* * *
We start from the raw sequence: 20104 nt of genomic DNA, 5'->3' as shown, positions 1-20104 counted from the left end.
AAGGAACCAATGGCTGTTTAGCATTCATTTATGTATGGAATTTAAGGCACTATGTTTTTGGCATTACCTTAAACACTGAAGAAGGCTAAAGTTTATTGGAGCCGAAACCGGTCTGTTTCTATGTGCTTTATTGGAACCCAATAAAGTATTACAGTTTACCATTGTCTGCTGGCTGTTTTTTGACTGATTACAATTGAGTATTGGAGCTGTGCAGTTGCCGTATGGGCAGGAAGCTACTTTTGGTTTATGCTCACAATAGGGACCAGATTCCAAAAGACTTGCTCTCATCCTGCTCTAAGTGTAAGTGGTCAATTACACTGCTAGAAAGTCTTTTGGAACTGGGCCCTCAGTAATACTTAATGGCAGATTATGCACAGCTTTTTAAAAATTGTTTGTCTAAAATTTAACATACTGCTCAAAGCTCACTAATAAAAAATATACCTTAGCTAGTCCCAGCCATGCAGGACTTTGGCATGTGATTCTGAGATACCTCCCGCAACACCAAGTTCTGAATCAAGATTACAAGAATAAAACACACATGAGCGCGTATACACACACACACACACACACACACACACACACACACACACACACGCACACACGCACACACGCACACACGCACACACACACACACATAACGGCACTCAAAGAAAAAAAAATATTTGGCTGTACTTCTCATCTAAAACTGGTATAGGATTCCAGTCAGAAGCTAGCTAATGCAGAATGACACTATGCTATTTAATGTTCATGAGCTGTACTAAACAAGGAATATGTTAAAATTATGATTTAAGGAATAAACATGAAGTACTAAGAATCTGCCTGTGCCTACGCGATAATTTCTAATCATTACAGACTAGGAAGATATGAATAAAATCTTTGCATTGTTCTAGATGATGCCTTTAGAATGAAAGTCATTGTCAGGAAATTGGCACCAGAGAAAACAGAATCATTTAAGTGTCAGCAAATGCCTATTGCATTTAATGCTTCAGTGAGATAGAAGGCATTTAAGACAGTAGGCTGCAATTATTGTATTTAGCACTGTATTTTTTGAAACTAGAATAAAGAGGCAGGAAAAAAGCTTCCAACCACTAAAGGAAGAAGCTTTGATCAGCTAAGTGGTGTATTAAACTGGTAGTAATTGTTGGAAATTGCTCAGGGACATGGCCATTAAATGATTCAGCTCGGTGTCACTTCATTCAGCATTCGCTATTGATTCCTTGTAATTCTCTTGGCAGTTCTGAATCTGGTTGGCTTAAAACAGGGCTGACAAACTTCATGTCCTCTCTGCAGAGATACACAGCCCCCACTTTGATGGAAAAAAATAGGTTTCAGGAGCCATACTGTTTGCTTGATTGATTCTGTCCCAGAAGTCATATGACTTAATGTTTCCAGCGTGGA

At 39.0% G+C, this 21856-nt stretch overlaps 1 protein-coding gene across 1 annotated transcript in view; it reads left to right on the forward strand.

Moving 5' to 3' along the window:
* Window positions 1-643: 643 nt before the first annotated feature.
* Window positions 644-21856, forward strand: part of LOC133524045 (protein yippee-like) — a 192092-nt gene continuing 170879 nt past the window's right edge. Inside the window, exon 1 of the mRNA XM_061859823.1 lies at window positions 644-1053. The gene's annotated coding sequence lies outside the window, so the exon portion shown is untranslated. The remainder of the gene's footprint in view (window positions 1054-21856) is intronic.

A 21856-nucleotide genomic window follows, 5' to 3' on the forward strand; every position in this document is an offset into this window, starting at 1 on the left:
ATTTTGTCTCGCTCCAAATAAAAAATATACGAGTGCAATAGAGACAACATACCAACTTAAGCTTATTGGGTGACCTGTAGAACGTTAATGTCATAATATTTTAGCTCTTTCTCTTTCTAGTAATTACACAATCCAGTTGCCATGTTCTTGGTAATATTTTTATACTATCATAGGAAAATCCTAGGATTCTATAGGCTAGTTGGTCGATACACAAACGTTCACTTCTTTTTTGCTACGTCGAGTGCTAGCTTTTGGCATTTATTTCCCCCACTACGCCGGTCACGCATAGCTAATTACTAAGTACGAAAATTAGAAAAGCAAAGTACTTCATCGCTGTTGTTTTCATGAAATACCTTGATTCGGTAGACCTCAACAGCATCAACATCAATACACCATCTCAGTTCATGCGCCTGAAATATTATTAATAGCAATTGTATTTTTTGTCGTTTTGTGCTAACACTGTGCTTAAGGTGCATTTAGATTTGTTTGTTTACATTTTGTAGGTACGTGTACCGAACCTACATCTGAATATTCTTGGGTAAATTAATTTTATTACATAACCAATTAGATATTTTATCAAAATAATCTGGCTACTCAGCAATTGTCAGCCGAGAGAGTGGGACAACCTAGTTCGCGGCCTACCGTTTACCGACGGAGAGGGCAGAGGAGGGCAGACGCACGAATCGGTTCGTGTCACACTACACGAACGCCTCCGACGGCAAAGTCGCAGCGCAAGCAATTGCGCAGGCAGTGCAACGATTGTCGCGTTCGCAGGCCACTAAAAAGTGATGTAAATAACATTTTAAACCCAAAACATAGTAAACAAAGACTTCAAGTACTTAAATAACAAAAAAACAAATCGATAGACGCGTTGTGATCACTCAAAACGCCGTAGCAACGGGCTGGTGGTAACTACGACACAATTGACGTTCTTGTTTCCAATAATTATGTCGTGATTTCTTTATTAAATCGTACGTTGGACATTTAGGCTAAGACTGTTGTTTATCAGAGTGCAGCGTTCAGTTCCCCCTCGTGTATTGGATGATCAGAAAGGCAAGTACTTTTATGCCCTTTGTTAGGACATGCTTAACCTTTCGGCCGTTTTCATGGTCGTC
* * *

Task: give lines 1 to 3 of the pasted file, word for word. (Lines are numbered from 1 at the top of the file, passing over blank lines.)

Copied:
We start from the raw sequence: 20104 nt of genomic DNA, 5'->3' as shown, positions 1-20104 counted from the left end.
AAGGAACCAATGGCTGTTTAGCATTCATTTATGTATGGAATTTAAGGCACTATGTTTTTGGCATTACCTTAAACACTGAAGAAGGCTAAAGTTTATTGGAGCCGAAACCGGTCTGTTTCTATGTGCTTTATTGGAACCCAATAAAGTATTACAGTTTACCATTGTCTGCTGGCTGTTTTTTGACTGATTACAATTGAGTATTGGAGCTGTGCAGTTGCCGTATGGGCAGGAAGCTACTTTTGGTTTATGCTCACAATAGGGACCAGATTCCAAAAGACTTGCTCTCATCCTGCTCTAAGTGTAAGTGGTCAATTACACTGCTAGAAAGTCTTTTGGAACTGGGCCCTCAGTAATACTTAATGGCAGATTATGCACAGCTTTTTAAAAATTGTTTGTCTAAAATTTAACATACTGCTCAAAGCTCACTAATAAAAAATATACCTTAGCTAGTCCCAGCCATGCAGGACTTTGGCATGTGATTCTGAGATACCTCCCGCAACACCAAGTTCTGAATCAAGATTACAAGAATAAAACACACATGAGCGCGTATACACACACACACACACACACACACACACACACACACACACACACGCACACACGCACACACGCACACACGCACACACACACACACATAACGGCACTCAAAGAAAAAAAAATATTTGGCTGTACTTCTCATCTAAAACTGGTATAGGATTCCAGTCAGAAGCTAGCTAATGCAGAATGACACTATGCTATTTAATGTTCATGAGCTGTACTAAACAAGGAATATGTTAAAATTATGATTTAAGGAATAAACATGAAGTACTAAGAATCTGCCTGTGCCTACGCGATAATTTCTAATCATTACAGACTAGGAAGATATGAATAAAATCTTTGCATTGTTCTAGATGATGCCTTTAGAATGAAAGTCATTGTCAGGAAATTGGCACCAGAGAAAACAGAATCATTTAAGTGTCAGCAAATGCCTATTGCATTTAATGCTTCAGTGAGATAGAAGGCATTTAAGACAGTAGGCTGCAATTATTGTATTTAGCACTGTATTTTTTGAAACTAGAATAAAGAGGCAGGAAAAAAGCTTCCAACCACTAAAGGAAGAAGCTTTGATCAGCTAAGTGGTGTATTAAACTGGTAGTAATTGTTGGAAATTGCTCAGGGACATGGCCATTAAATGATTCAGCTCGGTGTCACTTCATTCAGCATTCGCTATTGATTCCTTGTAATTCTCTTGGCAGTTCTGAATCTGGTTGGCTTAAAACAGGGCTGACAAACTTCATGTCCTCTCTGCAGAGATACACAGCCCCCACTTTGATGGAAAAAAATAGGTTTCAGGAGCCATACTGTTTGCTTGATTGATTCTGTCCCAGAAGTCATATGACTTAATGTTTCCAGCGTGGA

At 39.0% G+C, this 21856-nt stretch overlaps 1 protein-coding gene across 1 annotated transcript in view; it reads left to right on the forward strand.